On this point it is also worth noting that vacancy rates are relatively low at present. By contrast, in the bubble years of the last decade vacancy rates were hitting record highs even as the bubble continued to grow.

Unusually low interest rates also likely play a role in current house prices. Lower than normal mortgage rates make houses more affordable and shift the terms of the tradeoff between renting and owning in favor of owning. Through the bubble years, the 30-year mortgage rate was generally between 5.5 percent and 6.0 percent. Even with the recent rise in rates, a 30-year mortgage is still averaging just 4.6 percent.

Not only is there little evidence of bubbles just now, there also is no case to be made that bubbles are driving the economy. In the late 1990s, it was clear that the stock bubble was driving the economy. Through the stock wealth effect, the run-up in stock prices led to a consumption boom that pushed the savings rate to then-record low levels. In addition, investment surged as this was a rare period in which start-ups were actually financing investment by issuing shares of stock.

When the bubble burst, investment plunged, and consumption fell back to more normal levels. This gave us the 2001 recession. While most economists see this as a short and mild recession, we actually did not recover the jobs lost until January of 2005, which at the time was the longest period without net job growth since the Great Recession.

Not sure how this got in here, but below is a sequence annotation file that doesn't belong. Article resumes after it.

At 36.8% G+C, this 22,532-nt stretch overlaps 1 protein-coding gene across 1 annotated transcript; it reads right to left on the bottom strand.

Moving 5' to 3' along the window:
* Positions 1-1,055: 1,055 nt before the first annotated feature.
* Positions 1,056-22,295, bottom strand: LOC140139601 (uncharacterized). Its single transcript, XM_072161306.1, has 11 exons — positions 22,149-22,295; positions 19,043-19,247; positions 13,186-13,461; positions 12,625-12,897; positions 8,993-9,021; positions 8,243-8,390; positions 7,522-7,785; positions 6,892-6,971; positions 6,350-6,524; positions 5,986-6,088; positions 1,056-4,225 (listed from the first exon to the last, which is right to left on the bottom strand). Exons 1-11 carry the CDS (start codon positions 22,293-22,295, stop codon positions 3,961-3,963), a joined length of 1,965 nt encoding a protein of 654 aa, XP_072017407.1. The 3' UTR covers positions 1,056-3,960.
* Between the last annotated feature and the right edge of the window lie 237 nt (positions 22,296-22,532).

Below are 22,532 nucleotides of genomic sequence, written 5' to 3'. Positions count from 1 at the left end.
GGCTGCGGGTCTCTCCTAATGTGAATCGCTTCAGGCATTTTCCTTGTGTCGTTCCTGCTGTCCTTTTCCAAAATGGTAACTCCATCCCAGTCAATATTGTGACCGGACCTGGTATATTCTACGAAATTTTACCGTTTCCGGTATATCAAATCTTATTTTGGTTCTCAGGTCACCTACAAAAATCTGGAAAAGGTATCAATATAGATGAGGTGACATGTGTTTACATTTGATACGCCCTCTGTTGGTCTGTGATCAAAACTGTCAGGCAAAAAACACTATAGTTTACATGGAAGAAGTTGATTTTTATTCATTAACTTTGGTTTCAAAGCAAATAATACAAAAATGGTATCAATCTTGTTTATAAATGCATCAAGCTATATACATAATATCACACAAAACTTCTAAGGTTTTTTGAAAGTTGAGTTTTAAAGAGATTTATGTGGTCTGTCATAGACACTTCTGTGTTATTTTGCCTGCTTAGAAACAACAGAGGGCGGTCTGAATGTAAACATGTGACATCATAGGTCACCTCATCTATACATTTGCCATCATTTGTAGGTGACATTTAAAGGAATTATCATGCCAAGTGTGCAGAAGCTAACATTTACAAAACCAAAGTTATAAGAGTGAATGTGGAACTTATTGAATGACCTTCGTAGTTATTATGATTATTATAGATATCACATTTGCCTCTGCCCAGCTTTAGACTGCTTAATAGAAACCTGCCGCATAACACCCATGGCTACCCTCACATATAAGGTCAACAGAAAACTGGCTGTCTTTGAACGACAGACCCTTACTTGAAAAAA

In the housing bubble years, the consumption triggered by the run-up in house prices sent the savings rate even lower than at the peak of the stock bubble. In addition, housing construction rose to 6.5 percent of GDP, compared to an average of roughly 4.0 percent.

Not surprisingly, when the bubble burst consumption fell back to more normal levels. The overbuilding of the bubble years led construction to fall far below normal levels, bottoming out at less than 2.0 percent of GDP in 2010. This enormous loss of demand was the cause of the Great Recession.

High stock and housing prices are not driving the economy in the same way as they did in the 1990s stock bubble or the housing bubble of the last decade. Investment remains modest by any measure. Housing construction is getting stronger, but very much in line with longer-term trends.

Consumption is high as a result of stock and housing wealth. But even in an extreme case, where the savings rate rose back to Great Recession levels, it probably would not be sufficient by itself to cause a recession and certainly not a severe one.

In short, the gloom and doom stories just don’t have much basis in reality. There are plenty of economic problems to concern us, but the prospect of another big crash is not one of them.